The National Association of Broadcasters sees the efforts of cable and internet company association ACA Connects in asking for a stay and reconsideration the FCC’s C-Band lump sum payments plans as strictly a ploy to garner more money for its members. It is urging the FCC to reject all requests for review of the final cost catalog levied by ACAC.
The FCC is preparing to conduct the C-Band auction, which will open up the lower 280 MHz of the C-Band spectrum for wireless and 5G development, while moving the current occupants of that spectrum to the upper 200 MHz of the band. Those being relocated have different options for reimbursement, including a lump sum payment determined on average cost of all estimates.
ACAC, whose members include cable operators that would be impacted by the C-Band auction, has been fighting the FCC’s final cost catalog and lump sum payment amount because it did not include IRDs (integrated receivers/decoders) into the calculation, which it says would help with a transition to the more efficient fiber delivery. ACAC has been petitioning the FCC to review the cost catalog calculations again and recently made a court filing to stay the current lump sum deadline of Sept. 14.
NAB opposes these actions by ACAC, claiming the group is “seeking handouts” and that the association’s primary focus is to increase its memberships’ wealth at the expense of other parties and the overall goal of repurposing the spectrum.
According to NAB, the public notice determining the lump sum payment does include IRDs, but for satellite operators not the individual MVPDs that ACAC is petitioning for; NAB says this is the right determination. NAB also denies the ACAC accusation that the process of calculating the lump sum was flawed. NAB does not believe any of ACAC’s arguments hold water.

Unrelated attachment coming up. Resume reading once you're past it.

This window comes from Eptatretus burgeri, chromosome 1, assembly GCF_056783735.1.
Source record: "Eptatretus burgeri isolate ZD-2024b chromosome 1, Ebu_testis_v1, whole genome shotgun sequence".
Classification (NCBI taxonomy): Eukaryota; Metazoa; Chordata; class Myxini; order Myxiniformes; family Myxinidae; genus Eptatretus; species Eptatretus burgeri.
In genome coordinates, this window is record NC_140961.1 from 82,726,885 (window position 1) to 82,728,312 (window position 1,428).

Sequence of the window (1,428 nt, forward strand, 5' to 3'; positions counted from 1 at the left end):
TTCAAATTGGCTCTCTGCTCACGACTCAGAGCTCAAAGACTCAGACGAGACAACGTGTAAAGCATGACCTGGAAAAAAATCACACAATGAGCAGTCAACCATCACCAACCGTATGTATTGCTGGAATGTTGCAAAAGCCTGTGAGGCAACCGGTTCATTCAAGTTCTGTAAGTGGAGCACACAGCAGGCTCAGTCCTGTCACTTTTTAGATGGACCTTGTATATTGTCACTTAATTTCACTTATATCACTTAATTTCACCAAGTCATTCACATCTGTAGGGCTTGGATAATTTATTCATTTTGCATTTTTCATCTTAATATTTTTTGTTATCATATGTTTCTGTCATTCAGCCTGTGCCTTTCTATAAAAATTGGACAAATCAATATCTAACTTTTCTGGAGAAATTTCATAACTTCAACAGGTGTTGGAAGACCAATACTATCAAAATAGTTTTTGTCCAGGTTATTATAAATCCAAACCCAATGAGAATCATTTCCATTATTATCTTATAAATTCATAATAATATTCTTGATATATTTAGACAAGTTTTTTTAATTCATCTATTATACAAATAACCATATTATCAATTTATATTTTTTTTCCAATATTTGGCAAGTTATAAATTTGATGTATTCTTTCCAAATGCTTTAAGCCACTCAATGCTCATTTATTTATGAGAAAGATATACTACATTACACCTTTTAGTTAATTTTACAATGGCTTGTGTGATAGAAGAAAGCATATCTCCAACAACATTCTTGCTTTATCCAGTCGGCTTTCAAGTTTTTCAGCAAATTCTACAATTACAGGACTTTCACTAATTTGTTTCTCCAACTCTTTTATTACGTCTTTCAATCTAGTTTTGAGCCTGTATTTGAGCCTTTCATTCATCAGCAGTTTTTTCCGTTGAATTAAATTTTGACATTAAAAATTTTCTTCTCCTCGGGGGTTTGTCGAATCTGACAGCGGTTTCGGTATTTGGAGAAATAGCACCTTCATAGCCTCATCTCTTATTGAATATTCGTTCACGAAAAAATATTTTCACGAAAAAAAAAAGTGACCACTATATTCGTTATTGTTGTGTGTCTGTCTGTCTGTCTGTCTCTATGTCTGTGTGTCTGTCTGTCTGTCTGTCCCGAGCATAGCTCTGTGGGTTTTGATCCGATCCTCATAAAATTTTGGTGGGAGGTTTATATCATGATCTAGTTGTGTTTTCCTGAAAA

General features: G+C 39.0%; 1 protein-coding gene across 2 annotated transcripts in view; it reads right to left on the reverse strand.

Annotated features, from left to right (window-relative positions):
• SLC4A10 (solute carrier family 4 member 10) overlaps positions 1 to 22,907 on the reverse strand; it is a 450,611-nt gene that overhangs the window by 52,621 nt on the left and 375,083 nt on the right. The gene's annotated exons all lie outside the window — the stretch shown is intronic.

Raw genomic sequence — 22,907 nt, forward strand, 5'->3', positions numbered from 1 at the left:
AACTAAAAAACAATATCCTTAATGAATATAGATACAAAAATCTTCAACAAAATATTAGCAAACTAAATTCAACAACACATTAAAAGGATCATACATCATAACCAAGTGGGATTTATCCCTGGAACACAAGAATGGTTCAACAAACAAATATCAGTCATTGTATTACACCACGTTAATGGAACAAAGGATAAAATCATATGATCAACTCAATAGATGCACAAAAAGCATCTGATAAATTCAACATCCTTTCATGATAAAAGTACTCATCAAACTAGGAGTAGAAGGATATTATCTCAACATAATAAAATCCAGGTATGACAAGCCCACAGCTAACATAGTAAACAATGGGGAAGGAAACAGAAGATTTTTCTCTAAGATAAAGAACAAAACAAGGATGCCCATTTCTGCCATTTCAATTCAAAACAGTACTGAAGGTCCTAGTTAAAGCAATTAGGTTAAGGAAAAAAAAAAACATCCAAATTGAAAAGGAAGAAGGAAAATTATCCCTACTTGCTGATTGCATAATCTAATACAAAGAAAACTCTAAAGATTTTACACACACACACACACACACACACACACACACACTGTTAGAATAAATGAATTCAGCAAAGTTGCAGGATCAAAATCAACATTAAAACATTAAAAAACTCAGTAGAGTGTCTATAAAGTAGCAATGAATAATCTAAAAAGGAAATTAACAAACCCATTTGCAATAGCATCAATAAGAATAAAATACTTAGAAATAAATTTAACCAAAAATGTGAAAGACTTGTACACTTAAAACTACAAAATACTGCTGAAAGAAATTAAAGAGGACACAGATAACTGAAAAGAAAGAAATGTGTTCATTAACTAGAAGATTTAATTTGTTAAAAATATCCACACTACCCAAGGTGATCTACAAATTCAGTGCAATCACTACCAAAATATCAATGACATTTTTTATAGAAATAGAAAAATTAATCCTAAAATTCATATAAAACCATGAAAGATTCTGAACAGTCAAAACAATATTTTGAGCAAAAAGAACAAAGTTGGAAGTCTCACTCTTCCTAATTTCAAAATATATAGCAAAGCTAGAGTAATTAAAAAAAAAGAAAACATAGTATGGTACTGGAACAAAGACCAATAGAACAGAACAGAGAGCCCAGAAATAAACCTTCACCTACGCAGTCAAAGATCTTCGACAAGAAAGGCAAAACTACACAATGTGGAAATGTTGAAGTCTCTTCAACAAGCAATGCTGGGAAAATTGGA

Rather, NAB views these actions by ACAC as “the latest step in ACA’s ongoing quest to transform a spectrum reallocation process into a cash cow that will funnel funds from winning flexible use license bidders to ACA’s members.”
“Broadcasters, programmers, satellite operators and other stakeholders are about to undertake a complex transition that must be concluded in an ambitious timeframe,” the NAB wrote. “The commission’s focus should remain on ensuring that this process unfolds in an orderly and efficient manner that preserves content distribution and protects American viewers and listeners — not on maximizing payments to ACA’s members. We urge the commission to reject the Application for Review.”
The FCC is currently planning to conduct the C-Band auction on Dec. 8.